Another factor increasing transmission of mange to top predators may be intra-guild predation. Wolves and lynx prey upon medium-sized carnivores such as red foxes and raccoon dogs (Jędrzejewska and Jędrzejewski 1998; Linnell et al. 1998; Sunde et al. 1999; Kowalczyk et al. 2009). This may probably explain sporadic records of sarcoptic mange in solitary lynx as was observed in this and other studies (see review in Table 4). It has been proved that S. scabiei var. vulpes, identified originally in red foxes, can be transmitted by direct or indirect contact to lynx, wolves, dogs and cats (Lindquist and Cash 1973; Pence and Ueckermann 2002; Bornstein et al. 2004). Transmission of mites between wild and domestic animals could also explain sarcoptic mange occurrence in stone martens that live near human settlements in the same locations as domestic cats (A.Z., personal communication). Overall, the high density of stone marten recorded during the last years in BPF (A.Z., unpublished data) may be one of the factors increasing mange infection susceptibility.

Our studies have revealed red fox as the main reservoir and carrier of sarcoptic mange. This species is reported in the literature as having the highest infection prevalence (review in Table 4). The red fox exhibits the widest geographical range of any European carnivore; it can be found in a wide diversity of habitats and often at high densities (Bartoń and Zalewski 2007). As the red fox is particularly susceptible to sarcoptic mange (Soulsbury et al. 2007), and because mangy animals may visit human settlements in search for easy accessible food sources (Todd et al. 1981; Balestrieri et al. 2006), they seem to be the main vector of mange transmission between wild and domestic animals. In addition, the red fox appears to be a persistent reservoir of scabies. A long-term study of S. scabiei infection in Norwegian red fox populations revealed the possibility of the occurrence of host/parasite adaptation (Davidson et al. 2008). The occurrence of non-fatal, restricted, subclinical or even the recovery from S. scabiei infection was observed (Storm et al. 1976; Mörner and Christensson 1984). This suggests that the red fox population may be adapting to live with the parasite and that low-grade or subclinical infections may occur amongst exposed foxes.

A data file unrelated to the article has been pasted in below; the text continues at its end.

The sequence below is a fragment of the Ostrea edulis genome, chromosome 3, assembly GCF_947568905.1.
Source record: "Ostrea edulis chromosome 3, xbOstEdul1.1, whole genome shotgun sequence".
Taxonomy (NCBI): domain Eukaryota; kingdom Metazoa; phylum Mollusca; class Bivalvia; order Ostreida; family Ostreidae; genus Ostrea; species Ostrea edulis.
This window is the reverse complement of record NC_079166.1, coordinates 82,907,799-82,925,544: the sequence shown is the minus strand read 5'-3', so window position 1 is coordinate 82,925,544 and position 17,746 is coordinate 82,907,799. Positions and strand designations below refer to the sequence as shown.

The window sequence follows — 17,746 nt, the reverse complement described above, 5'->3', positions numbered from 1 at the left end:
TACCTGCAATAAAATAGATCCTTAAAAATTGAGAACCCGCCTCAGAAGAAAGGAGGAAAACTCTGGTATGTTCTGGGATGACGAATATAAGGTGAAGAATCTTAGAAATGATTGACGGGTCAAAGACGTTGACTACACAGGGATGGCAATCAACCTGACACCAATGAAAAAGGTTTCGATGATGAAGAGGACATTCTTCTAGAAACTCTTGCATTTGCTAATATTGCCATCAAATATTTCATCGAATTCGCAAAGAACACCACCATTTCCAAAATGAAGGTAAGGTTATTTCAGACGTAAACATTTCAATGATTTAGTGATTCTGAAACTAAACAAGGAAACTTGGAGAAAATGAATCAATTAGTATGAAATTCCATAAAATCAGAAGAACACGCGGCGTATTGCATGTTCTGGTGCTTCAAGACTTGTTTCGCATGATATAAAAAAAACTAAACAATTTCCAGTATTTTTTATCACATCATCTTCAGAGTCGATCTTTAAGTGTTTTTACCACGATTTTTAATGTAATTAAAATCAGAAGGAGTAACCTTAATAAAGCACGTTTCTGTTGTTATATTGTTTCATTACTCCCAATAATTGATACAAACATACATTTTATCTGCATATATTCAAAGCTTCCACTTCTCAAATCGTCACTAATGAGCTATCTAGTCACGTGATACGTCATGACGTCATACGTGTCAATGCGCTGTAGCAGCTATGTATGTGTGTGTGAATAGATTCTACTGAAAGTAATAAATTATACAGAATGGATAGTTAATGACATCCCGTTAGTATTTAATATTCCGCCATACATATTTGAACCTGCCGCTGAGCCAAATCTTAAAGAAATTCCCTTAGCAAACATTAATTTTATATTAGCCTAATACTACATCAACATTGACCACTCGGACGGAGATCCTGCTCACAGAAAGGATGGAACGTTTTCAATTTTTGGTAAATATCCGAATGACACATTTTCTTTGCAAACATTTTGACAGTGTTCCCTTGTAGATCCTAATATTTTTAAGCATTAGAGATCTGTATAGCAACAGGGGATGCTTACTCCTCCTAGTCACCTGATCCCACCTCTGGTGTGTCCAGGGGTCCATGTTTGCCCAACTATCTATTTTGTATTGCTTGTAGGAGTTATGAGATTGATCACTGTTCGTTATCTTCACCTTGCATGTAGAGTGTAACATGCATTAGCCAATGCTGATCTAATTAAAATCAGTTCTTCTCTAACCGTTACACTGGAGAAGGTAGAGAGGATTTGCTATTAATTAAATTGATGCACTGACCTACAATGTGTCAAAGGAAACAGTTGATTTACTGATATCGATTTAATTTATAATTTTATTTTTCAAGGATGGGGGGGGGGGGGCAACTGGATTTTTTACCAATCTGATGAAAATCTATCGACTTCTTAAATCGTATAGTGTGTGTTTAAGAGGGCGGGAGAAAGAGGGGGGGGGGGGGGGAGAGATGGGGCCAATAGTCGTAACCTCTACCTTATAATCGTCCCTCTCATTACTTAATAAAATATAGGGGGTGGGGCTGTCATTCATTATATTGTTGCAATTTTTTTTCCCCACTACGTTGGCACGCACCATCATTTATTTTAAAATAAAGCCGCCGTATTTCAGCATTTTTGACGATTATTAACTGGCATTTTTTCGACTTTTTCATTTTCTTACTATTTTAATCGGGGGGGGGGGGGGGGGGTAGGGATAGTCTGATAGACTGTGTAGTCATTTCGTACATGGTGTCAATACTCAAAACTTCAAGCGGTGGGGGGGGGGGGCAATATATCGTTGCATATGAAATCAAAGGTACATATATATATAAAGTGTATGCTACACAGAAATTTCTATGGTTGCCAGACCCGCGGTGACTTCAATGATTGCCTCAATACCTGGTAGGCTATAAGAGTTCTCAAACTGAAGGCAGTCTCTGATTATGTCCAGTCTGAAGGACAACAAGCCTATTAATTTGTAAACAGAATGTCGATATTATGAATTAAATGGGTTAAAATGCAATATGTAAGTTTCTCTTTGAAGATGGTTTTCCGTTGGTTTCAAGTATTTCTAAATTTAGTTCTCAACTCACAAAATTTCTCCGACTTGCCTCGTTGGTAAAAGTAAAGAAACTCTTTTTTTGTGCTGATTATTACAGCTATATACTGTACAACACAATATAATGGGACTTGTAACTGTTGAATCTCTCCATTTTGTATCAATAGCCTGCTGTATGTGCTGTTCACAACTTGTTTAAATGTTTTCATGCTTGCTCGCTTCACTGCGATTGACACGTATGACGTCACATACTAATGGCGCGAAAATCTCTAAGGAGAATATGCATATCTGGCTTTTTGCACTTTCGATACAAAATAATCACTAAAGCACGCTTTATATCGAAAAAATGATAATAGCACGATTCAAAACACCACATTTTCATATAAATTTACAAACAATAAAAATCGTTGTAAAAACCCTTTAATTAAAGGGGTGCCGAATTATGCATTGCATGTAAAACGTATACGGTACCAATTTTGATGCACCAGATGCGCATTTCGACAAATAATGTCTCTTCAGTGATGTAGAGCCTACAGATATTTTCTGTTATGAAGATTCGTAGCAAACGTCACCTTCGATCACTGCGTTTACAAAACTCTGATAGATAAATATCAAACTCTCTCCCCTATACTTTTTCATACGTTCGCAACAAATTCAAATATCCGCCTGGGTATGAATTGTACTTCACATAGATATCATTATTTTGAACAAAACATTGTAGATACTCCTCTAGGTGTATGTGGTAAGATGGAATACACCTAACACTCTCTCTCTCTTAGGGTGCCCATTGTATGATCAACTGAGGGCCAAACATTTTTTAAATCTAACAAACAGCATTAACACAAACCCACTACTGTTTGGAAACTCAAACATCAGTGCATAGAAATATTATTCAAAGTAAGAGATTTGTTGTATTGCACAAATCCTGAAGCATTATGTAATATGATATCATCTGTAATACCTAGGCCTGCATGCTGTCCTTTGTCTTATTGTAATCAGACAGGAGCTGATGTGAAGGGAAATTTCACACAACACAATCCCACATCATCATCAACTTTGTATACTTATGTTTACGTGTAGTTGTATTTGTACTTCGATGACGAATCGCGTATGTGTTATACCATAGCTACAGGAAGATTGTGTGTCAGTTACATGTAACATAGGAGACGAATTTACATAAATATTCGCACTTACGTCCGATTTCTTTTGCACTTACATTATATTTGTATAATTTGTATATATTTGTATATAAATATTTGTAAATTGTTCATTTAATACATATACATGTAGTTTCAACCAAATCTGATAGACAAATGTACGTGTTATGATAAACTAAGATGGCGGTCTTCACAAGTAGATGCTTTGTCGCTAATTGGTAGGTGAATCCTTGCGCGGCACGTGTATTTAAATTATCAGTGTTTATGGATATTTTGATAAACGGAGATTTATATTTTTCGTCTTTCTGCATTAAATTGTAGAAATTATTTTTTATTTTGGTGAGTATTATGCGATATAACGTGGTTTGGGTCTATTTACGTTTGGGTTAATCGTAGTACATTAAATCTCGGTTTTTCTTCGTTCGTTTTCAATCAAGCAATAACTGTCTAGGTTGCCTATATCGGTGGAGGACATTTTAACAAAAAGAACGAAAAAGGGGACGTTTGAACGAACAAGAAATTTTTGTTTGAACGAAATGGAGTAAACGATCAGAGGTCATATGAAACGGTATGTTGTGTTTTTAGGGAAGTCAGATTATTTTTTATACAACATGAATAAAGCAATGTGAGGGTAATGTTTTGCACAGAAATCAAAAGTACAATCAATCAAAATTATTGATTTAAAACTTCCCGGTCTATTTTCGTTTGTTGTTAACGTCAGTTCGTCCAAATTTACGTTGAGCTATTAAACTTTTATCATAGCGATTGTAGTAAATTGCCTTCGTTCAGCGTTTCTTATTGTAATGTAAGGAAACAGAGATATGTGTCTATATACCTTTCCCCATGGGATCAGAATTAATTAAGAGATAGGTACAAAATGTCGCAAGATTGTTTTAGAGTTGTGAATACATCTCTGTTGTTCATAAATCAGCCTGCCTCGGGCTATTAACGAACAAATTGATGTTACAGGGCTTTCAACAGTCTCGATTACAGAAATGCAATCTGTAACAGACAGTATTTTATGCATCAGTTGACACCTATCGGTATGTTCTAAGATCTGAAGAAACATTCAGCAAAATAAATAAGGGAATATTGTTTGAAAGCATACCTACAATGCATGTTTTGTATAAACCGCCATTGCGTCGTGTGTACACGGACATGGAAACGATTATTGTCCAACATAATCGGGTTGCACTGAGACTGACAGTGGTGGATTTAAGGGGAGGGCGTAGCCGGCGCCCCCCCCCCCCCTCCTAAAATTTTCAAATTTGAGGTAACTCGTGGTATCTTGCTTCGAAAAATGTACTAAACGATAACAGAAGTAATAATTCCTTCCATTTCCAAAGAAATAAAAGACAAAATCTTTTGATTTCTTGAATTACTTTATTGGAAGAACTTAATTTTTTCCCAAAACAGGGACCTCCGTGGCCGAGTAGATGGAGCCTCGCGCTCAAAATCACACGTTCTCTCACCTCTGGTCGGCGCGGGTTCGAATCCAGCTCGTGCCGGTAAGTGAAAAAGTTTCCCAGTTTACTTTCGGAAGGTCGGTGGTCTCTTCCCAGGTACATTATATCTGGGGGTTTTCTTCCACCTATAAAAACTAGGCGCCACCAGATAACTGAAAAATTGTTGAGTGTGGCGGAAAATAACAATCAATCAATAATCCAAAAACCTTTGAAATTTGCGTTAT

Dangerous sarcoptic mange outbreaks have been noted in some species worldwide (Henriksen et al. 1993; Martin et al. 1998; Kalema-Zikusoka et al. 2002). Wildlife mortality rates of up to 90 % have been observed (Mörner 1992; Lindström et al. 1994). In remnant or isolated populations, such severe mange outbreaks can have a detrimental effect and cause extinction of local populations, as recorded in red foxes on a Danish island (Henriksen et al. 1993). Thus, sarcoptic mange may be the limiting factor for some carnivore species, which has replaced rabies (due to the oral vaccination program). Because mange, as shown by our and other studies, affects the most abundant or invasive canid species, such as red fox and raccoon dog, no mange control is needed. The increased mortality of common carnivores due to mange may lead to recovery of other wildlife persecuted by these species, as has been observed in Scandinavia (Smedschaug et al. 1999).